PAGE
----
In hindsight, my chronic pain began at around eleven years old, when I started menstruating. My periods were so extremely painful that I would literally pass out from the pain. My mother had painful periods, and so my agony was chalked up to genes, and as I got older, I learned a few tricks to help the pain. As a teenager, I had regular pelvic pain and urinary tract infections, and by the time I was in college, I started seeking answers for my pain. I met endless doctors who shrugged me off with comments like, “You’re too young to have serious pain, I think you should just take Ibuprofen and use a heating pad,” and “It’s normal for women to have pain during their periods.” I continued to seek help over the next two decades, and finally, in my …

 

Twitter Chat on #Mindfulness

On July 29, 2015 the Power of Pain Foundation hosted a twitter chat on #Mindfulness with Dr Lynn Webster, M.D.and POPF President, Barby Ingle. Here is the highlights from the chat.

Power of Pain Foundation – Today we will be led by guest host @LynnRWebsterMD, talking all things #mindfulness & #PAIN, To start things off, @LynnRWebsterMD could you tell us a little about yourself?

Lynn Webster, MD
Thank you to @powerofpain for co-hosting today’s #TwitterChat on #mindfulness I am thrilled to be a part of this discussion. I’m Dr Lynn Webster, author of the book The Painful Truth, coming in Sept, about the need for empathy in #chronicpain care. I’ve been a #chronicpain doc for many years & have worked w/ many patients who have benefited by using #mindfulness techniques. I am grateful we have a platform to get together, …

 

Protecting Prescription Medications

Protecting Prescription Medications
by Barby Ingle, President
Power of Pain Foundation

• Do not request early refills or increase your dose of medication without discussing it with your provider
• Keep medications out of reach of children and pets, and use child proof caps
• Keep prescription medications away from teenagers and visiting guests (friends and family members have also been known to steal prescription drugs)
• Lost or stolen opioid medications are a red flag for possible abuse
• Open the container over a counter, away from the sink or toilet
• Participate in a drug-monitoring program such as the Patient Physician Trust Partnership. www.pptp.org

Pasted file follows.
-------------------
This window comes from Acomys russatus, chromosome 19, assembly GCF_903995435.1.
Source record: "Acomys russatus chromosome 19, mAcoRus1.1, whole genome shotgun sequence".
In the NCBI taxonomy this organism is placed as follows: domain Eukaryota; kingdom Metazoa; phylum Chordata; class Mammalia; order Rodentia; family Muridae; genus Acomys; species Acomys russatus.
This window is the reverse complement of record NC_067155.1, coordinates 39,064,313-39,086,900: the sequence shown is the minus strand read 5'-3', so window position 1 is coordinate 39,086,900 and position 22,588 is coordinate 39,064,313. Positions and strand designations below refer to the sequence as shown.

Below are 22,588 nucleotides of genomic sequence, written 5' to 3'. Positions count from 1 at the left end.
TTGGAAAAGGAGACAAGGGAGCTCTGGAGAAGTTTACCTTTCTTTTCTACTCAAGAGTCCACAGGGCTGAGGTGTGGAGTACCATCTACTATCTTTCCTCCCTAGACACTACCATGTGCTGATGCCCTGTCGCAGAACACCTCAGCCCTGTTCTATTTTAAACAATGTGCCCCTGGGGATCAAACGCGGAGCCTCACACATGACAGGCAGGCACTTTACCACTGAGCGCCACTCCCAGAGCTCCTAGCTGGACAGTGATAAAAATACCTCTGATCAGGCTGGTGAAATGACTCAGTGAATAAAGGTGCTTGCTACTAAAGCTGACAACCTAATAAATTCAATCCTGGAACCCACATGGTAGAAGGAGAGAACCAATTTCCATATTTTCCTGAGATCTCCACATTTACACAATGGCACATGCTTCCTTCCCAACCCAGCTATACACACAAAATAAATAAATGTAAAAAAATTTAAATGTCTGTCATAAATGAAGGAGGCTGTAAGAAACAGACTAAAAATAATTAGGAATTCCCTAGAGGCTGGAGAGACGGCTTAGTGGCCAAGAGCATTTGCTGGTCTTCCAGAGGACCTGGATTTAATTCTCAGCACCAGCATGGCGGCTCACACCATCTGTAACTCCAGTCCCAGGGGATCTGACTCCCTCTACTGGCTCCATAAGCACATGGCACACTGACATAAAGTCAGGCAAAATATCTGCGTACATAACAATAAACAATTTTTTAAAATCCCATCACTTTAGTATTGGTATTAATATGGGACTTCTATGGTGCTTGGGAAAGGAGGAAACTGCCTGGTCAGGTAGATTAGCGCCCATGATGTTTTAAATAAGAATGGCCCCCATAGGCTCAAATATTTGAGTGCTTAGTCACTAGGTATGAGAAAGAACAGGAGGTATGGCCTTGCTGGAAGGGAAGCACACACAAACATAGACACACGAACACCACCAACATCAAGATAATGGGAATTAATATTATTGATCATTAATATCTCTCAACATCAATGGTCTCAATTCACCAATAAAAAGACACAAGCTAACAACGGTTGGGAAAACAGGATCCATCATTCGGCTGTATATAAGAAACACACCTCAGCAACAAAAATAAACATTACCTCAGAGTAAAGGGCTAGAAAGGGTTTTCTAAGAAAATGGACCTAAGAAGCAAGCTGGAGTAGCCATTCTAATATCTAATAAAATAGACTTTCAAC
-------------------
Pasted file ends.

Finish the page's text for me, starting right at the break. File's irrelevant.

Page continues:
• Protect your supply as you would guard other valuables, such as a box with a combination lock
• The best place to store your medicine is in a cool, dry place in its …

 

The Power of Pain Foundation Article for PAINWEEK Journal

The Power of Pain Foundation Article for PAINWEEK Journal
2014 PAINWeek Journal (PWJ) Vol 2, Q 2 issue
By Barby Ingle

The mission of the Power of Pain Foundation (POPF) is to promote public and professional awareness of neuropathy conditions while educating those affected by the neuropathy pain, as well as their families, friends, and health care providers.  Our foundation also teaches patients to be self-advocates, promotes action-oriented awareness, and tries to improve pain care through activities and efforts that eliminate under-treatment.

POPF was created by Ken Taylor and the Ingle Family, because of their commitment to helping others, and because I didn’t get the proper or timely help I needed in dealing with reflex sympathetic dystrophy (RSD). The foundation evolved from a family discussion and morphed into a powerful communications vehicle. Each Thanksgiving, our family meets to discuss potential …

 

A Call for State Legislation to Support an Increase in Abuse Deterrent Formulations (ADF) Allowing Chronically Ill Pain Patients Better Access to Life Giving Medication

By Barby Ingle, Chairman
Power of Pain Foundation
facebook.com/powerofpain, twitter.com/powerofpain
5/8/2014

Over the past few years the conversations on opioid use have become more about the people abusing these medications and less about the patients who use them correctly. In the midst of abuse and diversion of prescription opioid medications, a negative spotlight is being shown to the public with attention on the health and societal consequences of what the abusers are doing with these medications. I propose we move the conversation of opioid use forward in a productive and positive patient health focus approach. We need to address restricting the access to those who are abusing their medications while keeping those who are in compliance from any penalty. We need to ensure the patients in pain have appropriate access to opioid analgesics.

Prescription opioid analgesics are an important …